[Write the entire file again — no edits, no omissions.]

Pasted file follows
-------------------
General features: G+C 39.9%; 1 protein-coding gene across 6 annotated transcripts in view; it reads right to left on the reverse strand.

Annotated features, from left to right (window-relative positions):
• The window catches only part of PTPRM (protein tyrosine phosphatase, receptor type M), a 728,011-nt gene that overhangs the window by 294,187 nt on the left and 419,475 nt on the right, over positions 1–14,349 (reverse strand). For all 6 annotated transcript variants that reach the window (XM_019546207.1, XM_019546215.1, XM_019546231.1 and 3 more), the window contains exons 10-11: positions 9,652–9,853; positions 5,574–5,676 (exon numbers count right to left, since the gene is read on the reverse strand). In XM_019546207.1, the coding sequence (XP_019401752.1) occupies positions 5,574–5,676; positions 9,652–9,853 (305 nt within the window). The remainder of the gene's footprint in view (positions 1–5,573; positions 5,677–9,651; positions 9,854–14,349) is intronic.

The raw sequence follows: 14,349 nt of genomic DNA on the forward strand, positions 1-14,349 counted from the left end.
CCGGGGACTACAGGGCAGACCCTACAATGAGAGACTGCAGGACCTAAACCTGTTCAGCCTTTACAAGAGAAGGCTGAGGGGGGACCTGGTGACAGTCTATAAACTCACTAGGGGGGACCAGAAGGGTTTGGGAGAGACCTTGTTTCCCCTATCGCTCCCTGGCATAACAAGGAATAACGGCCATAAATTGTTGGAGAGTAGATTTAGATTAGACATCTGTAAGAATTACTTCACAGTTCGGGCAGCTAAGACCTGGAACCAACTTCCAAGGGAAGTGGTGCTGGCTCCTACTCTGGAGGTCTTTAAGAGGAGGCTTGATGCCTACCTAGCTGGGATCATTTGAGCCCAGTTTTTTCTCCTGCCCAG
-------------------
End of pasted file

General features: G+C 39.9%; 1 protein-coding gene across 6 annotated transcripts in view; it reads right to left on the reverse strand.

Annotated features, from left to right (window-relative positions):
• The window catches only part of PTPRM (protein tyrosine phosphatase, receptor type M), a 728,011-nt gene that overhangs the window by 294,187 nt on the left and 419,475 nt on the right, over positions 1–14,349 (reverse strand). For all 6 annotated transcript variants that reach the window (XM_019546207.1, XM_019546215.1, XM_019546231.1 and 3 more), the window contains exons 10-11: positions 9,652–9,853; positions 5,574–5,676 (exon numbers count right to left, since the gene is read on the reverse strand). In XM_019546207.1, the coding sequence (XP_019401752.1) occupies positions 5,574–5,676; positions 9,652–9,853 (305 nt within the window). The remainder of the gene's footprint in view (positions 1–5,573; positions 5,677–9,651; positions 9,854–14,349) is intronic.

The raw sequence follows: 14,349 nt of genomic DNA on the forward strand, positions 1-14,349 counted from the left end.
CCGGGGACTACAGGGCAGACCCTACAATGAGAGACTGCAGGACCTAAACCTGTTCAGCCTTTACAAGAGAAGGCTGAGGGGGGACCTGGTGACAGTCTATAAACTCACTAGGGGGGACCAGAAGGGTTTGGGAGAGACCTTGTTTCCCCTATCGCTCCCTGGCATAACAAGGAATAACGGCCATAAATTGTTGGAGAGTAGATTTAGATTAGACATCTGTAAGAATTACTTCACAGTTCGGGCAGCTAAGACCTGGAACCAACTTCCAAGGGAAGTGGTGCTGGCTCCTACTCTGGAGGTCTTTAAGAGGAGGCTTGATGCCTACCTAGCTGGGATCATTTGAGCCCAGTTTTTTCTCCTGCCCAG